Established buyout fund managers in Belgium, the Netherlands and Luxembourg appear fairly content with their lot. Pointing to the size of the region and the number of deals that come along, they speak of healthy competition, but enough purchasable assets to go round.
But do note it is the mid-market they're talking about. Unsurprisingly therefore, the big-ticket, attentiongrabbing deals that recently stoked media attention bypassed the local fund managers and went to the internationally operating UK, US or pan- European buyout houses that hoover up such opportunities not just in this region but across all of Europe.
Thus, when Amsterdam-based publishing company PCM Uitgevers was recently put up for sale, it was global firm Apax Partners who came first with an agreement in June to pay €720 million ($865 million) for a 52.5 percent stake.
The deal set tongues wagging and pens scribbling. Because the assets Apax acquired included some of Holland's most widely read publications, including de Volkskrant, NRC Hadelsbad and Algemeen Dagblad, the sale to a financial investor attracted significant coverage in the press from journalists who voiced concerns about their independence under the new owners. To alleviate the concerns, Apax conducted sensitive negotiations with the selling shareholder, a not-for-profit trust dominated by what one Dutch corporate advisor describes as “liberal Amsterdam intelligentsia”. The talks further raised the profile of private equity in the Dutch media.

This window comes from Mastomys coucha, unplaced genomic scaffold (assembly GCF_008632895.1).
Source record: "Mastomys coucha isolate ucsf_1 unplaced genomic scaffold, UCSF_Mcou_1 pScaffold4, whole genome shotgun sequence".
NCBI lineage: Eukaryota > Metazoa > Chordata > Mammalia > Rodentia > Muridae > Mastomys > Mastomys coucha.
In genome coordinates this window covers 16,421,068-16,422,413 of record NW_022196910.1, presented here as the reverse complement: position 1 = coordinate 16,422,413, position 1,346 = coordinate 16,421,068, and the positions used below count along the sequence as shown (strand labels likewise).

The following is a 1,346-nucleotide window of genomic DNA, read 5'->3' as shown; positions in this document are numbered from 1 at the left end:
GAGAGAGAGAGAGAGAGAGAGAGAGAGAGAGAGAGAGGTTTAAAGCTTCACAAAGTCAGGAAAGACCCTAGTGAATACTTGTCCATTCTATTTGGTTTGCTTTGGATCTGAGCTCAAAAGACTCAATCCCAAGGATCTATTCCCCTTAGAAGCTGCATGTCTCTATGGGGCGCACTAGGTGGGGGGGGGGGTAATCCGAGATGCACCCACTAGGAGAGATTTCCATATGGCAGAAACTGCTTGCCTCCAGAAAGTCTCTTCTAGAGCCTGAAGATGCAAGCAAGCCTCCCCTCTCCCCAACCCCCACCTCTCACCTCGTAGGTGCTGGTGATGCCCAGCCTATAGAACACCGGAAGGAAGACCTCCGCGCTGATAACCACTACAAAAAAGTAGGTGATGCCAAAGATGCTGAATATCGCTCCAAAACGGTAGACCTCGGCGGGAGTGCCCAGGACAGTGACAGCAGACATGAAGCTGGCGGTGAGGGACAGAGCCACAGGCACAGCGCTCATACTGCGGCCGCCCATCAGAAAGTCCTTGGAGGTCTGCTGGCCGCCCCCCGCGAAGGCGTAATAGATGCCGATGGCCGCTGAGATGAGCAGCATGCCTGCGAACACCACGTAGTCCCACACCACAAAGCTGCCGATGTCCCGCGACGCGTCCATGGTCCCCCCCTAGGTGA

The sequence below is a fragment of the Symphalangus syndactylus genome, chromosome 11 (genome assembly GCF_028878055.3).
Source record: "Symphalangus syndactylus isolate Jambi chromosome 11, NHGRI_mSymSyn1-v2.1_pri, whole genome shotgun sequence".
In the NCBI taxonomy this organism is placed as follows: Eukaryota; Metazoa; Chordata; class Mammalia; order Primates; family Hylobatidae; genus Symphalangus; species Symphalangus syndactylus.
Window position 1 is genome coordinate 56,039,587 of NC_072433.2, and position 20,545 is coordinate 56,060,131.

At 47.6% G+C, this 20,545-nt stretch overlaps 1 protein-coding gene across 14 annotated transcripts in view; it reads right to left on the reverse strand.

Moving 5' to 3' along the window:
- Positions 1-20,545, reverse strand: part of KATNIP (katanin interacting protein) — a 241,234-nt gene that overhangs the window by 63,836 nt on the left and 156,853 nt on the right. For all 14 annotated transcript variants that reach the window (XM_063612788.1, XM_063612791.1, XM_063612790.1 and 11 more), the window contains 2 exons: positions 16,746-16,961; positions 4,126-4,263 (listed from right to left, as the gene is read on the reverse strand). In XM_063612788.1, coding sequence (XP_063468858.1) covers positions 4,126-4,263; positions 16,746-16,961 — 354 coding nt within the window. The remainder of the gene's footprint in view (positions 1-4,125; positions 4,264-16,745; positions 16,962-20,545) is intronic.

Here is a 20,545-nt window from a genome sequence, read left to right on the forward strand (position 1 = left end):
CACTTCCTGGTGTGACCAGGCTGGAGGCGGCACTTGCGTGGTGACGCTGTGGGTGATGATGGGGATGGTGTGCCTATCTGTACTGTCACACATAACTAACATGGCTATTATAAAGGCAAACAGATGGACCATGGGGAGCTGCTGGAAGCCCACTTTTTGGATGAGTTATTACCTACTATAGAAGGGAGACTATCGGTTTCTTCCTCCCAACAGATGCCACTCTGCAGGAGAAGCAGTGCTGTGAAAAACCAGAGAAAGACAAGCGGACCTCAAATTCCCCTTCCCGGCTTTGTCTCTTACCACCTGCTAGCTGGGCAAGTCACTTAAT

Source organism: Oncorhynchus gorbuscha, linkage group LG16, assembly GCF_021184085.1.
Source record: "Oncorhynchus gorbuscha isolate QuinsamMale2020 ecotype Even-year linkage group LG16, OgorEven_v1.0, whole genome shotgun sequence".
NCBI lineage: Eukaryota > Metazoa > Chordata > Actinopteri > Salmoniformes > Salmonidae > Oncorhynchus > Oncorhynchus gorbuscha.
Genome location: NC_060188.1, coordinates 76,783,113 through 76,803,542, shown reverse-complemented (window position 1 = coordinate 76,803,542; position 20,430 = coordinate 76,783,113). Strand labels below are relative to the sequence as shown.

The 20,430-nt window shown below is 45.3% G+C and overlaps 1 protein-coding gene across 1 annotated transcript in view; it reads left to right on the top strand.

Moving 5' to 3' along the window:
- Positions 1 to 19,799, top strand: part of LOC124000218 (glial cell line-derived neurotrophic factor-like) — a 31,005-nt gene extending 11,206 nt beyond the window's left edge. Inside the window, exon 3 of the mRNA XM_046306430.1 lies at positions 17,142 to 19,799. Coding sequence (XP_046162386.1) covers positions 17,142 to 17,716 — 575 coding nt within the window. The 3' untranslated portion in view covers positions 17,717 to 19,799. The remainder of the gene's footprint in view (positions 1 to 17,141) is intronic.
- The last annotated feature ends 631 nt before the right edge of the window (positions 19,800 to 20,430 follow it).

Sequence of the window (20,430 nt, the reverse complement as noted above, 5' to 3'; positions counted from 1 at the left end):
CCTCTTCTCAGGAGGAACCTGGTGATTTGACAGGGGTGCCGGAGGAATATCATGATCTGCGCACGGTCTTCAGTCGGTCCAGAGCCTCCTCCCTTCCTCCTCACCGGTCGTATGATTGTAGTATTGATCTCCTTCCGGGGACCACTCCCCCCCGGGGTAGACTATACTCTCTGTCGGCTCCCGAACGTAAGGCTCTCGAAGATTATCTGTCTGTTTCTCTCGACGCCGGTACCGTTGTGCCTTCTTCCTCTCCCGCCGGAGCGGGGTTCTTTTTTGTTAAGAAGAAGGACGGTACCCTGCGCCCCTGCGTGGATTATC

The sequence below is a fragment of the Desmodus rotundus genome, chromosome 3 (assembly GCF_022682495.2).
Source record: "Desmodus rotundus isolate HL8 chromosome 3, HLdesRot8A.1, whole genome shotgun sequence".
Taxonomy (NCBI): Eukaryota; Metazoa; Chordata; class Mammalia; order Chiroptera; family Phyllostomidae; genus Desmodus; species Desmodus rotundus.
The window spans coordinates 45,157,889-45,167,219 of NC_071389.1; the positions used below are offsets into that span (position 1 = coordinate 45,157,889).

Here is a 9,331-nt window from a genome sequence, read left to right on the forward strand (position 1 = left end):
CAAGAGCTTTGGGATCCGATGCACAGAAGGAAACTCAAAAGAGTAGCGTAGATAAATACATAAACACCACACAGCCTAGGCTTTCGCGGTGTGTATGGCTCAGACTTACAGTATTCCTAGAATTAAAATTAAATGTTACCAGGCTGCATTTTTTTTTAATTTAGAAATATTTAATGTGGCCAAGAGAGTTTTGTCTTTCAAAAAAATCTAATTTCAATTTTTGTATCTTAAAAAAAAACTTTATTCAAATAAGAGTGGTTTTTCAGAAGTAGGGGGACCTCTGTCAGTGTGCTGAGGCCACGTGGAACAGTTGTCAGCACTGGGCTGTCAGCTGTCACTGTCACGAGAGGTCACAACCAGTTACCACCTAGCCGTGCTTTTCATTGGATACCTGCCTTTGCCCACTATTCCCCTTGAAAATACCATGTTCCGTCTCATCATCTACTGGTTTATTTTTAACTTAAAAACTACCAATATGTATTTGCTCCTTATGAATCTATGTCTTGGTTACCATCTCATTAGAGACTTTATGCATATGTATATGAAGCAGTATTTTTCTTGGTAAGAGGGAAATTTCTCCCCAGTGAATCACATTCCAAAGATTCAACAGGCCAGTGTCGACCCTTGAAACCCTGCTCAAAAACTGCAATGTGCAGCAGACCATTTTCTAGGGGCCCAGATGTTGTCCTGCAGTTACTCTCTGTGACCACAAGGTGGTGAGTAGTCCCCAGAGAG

An even more visible deal was the recent acquisition of Royal Vendex, an omnipresent Dutch non-food retailer founded in 1870. As one Utrecht-based fund manager puts it: “Fifteen million people shop at Vendex. Everyone knows it. It's a very public private equity transaction.” In June, global buyout firm Kohlberg Kravis Robertsand AlpInvest Partners led the winning consortium and agreed to pay €1.4 billion for the retailer.
Add to this some recent big-ticket transactions in Belgium such as pan- European firm Doughty Hanson's €600 million acquisition of a majority stake in carpet manufacturer Balta Industries and London headquartered Candover's €320 million purchase of the film manufacturing division of quoted Belgian pharmaceutical company UCB Group, and it is clear to see that a wide range of international equity houses are ramping up their interest in the region.